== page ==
Neuromorphic vision-based tactile sensor for robotic grasp

Baghaei Naeini, Fariborz (2020) Neuromorphic vision-based tactile sensor for robotic grasp. (PhD thesis), Kingston University, .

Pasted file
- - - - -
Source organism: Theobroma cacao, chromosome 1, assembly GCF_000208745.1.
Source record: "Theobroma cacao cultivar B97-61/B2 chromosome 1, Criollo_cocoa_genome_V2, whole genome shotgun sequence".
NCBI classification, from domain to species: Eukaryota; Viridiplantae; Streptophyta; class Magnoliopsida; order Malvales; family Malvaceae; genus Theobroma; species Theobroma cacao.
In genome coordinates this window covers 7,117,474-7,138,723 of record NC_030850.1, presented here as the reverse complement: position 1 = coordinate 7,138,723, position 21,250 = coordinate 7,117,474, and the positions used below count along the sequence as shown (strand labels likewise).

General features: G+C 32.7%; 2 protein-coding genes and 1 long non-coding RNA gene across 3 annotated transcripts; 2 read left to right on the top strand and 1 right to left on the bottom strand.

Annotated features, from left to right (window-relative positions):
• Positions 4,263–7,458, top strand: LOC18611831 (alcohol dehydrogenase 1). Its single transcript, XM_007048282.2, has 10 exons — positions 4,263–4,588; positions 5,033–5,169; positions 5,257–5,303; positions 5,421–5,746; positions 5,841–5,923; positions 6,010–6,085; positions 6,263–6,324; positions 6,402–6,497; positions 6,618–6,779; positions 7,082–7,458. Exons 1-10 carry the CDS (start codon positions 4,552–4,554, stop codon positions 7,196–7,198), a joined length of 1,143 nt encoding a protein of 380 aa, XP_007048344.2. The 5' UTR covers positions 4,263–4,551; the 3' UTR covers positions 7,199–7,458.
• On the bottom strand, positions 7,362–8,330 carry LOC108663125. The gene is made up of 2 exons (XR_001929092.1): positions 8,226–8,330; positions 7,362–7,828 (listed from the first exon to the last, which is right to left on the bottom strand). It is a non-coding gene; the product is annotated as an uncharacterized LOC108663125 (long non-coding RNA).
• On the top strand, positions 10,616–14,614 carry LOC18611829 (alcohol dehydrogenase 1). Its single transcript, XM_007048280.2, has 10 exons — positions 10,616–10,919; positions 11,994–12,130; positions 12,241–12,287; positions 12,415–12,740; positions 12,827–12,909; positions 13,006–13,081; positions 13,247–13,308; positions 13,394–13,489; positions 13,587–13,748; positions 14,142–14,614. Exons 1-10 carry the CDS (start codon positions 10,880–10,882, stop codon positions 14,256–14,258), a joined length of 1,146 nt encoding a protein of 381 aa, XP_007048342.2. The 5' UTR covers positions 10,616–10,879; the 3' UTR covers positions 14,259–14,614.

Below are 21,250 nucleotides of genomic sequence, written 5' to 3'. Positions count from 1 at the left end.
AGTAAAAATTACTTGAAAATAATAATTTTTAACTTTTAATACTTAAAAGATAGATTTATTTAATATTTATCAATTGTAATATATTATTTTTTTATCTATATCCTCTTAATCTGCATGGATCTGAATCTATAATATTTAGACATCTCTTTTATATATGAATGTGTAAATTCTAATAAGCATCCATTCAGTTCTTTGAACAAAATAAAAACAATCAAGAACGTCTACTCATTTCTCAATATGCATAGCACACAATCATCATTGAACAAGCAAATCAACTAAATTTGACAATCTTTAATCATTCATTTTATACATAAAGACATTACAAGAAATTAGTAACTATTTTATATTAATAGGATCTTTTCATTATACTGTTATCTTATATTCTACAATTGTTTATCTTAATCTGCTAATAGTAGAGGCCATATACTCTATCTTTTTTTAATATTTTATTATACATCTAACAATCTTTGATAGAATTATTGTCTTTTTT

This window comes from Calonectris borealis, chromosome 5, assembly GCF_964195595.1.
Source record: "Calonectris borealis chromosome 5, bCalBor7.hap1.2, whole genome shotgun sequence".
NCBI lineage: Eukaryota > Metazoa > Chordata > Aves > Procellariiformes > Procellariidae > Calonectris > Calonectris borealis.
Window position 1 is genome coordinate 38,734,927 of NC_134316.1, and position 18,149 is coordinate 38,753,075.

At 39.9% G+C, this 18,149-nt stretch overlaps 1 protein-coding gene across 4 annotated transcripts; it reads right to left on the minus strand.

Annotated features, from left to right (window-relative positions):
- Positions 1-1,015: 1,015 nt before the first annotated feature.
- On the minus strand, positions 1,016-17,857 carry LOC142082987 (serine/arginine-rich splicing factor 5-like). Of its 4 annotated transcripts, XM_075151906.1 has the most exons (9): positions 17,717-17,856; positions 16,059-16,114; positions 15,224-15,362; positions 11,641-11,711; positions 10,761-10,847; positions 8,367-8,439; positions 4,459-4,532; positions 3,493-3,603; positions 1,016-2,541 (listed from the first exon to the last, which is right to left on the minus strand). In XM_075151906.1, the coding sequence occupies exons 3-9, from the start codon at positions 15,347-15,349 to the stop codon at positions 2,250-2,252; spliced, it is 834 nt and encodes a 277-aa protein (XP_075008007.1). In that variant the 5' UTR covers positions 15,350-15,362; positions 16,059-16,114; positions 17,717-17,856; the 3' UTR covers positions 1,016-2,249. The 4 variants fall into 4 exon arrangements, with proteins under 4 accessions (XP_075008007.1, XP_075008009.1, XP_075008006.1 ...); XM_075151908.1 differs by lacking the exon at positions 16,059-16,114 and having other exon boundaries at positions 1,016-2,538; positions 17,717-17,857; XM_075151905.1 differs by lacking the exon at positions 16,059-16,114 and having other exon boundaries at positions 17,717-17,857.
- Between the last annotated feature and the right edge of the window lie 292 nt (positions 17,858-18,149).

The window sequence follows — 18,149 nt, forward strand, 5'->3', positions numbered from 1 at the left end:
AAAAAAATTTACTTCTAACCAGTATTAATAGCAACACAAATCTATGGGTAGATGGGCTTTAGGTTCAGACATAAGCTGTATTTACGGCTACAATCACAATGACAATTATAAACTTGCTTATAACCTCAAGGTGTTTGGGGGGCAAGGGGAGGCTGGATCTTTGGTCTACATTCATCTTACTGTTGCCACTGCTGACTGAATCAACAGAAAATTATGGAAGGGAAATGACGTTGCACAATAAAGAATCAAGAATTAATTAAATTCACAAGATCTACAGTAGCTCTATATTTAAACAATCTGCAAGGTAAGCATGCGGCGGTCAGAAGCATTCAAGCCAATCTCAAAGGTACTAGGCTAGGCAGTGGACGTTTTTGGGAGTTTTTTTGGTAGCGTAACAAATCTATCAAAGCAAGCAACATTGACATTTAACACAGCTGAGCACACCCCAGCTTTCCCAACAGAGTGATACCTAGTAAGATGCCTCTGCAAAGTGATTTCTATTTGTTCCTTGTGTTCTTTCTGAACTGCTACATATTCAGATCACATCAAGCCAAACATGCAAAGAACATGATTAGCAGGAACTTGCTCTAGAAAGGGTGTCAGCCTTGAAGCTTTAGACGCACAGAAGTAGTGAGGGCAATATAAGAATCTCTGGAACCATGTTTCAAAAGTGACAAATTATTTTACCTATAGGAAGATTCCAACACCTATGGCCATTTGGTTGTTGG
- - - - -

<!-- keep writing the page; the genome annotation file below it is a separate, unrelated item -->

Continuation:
Tactile sensors are developed to mimic human sense of touch in robotics. The touch sense is essential for machines to interact with environment. Several approaches have been studied to obtain rich information from the contact point to correct robot’s actions and acquire further information about the objects. Vision-based tactile sensors aim to extract tactile information by observing the contact point between the robot’s hand and environment and applying computer vision algorithms. In this thesis, a novel class of vision-based tactile sensors is proposed, "Neuromorphic Vision-Based Tactile Sensor" to estimate the contact force and classify materials in a grasp. This novel approach utilises a neuromorphic vision sensor to capture intensity changes (events) in the contact point. The triggered events represent changes in the contact force at each pixel in microseconds. The proposed sensor has a high temporal resolution and dynamic range which are suitable for high-speed robotic applications. Initially, a general framework is demonstrated to show the sensor operations. Furthermore, the relationship between events and the contact force is presented. Afterwards, methods based on Time-Delay Neural Networks (TDNN), Gaussian Process (GP) and Deep Neural Networks (DNN) are developed to estimate the contact force and classify objects material from the accumulation of events. The results indicate a low mean squared error of 0.17N against a force sensor for the force estimation using TDNN. Moreover, the objects materials are classified with 79.12% accuracy which is 30% higher compared to piezoresistive force sensors. This is followed by an approach to preserve spatio-temporal information during the learning process. Therefore, the triggered events are framed (event-frames) within a time window to preserve spatial information. Afterwards, multiple types of Long Short-Term Memory (LSTM) networks with convolutional layers are developed to estimate the contact force for objects with different size. The results are validated against a force sensor and achieve a mean squared error of less than 0.1N. Finally, algorithmic augmentation techniques are investigated to improve the networks accuracy for a wider range of force. Image-based and time-series augmentation methods are developed to generate artificial samples for training the network. A novel time-domain approach Temporal Event Shifting (TES) is proposed to augment events by preserving the spatial information of events. The results are validated on real experiments which indicate that time-domain and hybrid augmentation methods improve the networks’ accuracy significantly considering an object with a different size.

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